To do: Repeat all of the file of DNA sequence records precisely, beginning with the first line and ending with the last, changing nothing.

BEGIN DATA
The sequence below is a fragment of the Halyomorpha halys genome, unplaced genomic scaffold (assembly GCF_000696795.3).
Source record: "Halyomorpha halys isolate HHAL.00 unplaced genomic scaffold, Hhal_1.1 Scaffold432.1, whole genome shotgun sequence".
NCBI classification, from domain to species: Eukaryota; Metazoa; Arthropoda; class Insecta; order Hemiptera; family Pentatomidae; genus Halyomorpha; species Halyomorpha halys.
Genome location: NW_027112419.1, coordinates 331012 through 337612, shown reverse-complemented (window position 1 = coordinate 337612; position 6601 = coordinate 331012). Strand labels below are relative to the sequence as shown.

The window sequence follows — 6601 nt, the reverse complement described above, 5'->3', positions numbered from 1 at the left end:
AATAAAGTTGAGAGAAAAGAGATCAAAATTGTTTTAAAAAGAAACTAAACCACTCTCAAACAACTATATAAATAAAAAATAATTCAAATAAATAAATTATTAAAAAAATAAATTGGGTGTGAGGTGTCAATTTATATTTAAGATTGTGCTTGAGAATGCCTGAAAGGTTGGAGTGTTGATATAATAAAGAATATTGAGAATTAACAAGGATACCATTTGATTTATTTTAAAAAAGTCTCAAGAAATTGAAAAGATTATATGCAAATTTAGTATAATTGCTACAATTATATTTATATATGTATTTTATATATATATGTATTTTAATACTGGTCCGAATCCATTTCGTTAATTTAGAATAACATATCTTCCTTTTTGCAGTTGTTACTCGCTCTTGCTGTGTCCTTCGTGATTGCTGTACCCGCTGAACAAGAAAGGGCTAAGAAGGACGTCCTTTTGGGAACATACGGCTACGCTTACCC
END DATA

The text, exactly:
The sequence below is a fragment of the Halyomorpha halys genome, unplaced genomic scaffold (assembly GCF_000696795.3).
Source record: "Halyomorpha halys isolate HHAL.00 unplaced genomic scaffold, Hhal_1.1 Scaffold432.1, whole genome shotgun sequence".
NCBI classification, from domain to species: Eukaryota; Metazoa; Arthropoda; class Insecta; order Hemiptera; family Pentatomidae; genus Halyomorpha; species Halyomorpha halys.
Genome location: NW_027112419.1, coordinates 331012 through 337612, shown reverse-complemented (window position 1 = coordinate 337612; position 6601 = coordinate 331012). Strand labels below are relative to the sequence as shown.

The window sequence follows — 6601 nt, the reverse complement described above, 5'->3', positions numbered from 1 at the left end:
AATAAAGTTGAGAGAAAAGAGATCAAAATTGTTTTAAAAAGAAACTAAACCACTCTCAAACAACTATATAAATAAAAAATAATTCAAATAAATAAATTATTAAAAAAATAAATTGGGTGTGAGGTGTCAATTTATATTTAAGATTGTGCTTGAGAATGCCTGAAAGGTTGGAGTGTTGATATAATAAAGAATATTGAGAATTAACAAGGATACCATTTGATTTATTTTAAAAAAGTCTCAAGAAATTGAAAAGATTATATGCAAATTTAGTATAATTGCTACAATTATATTTATATATGTATTTTATATATATATGTATTTTAATACTGGTCCGAATCCATTTCGTTAATTTAGAATAACATATCTTCCTTTTTGCAGTTGTTACTCGCTCTTGCTGTGTCCTTCGTGATTGCTGTACCCGCTGAACAAGAAAGGGCTAAGAAGGACGTCCTTTTGGGAACATACGGCTACGCTTACCC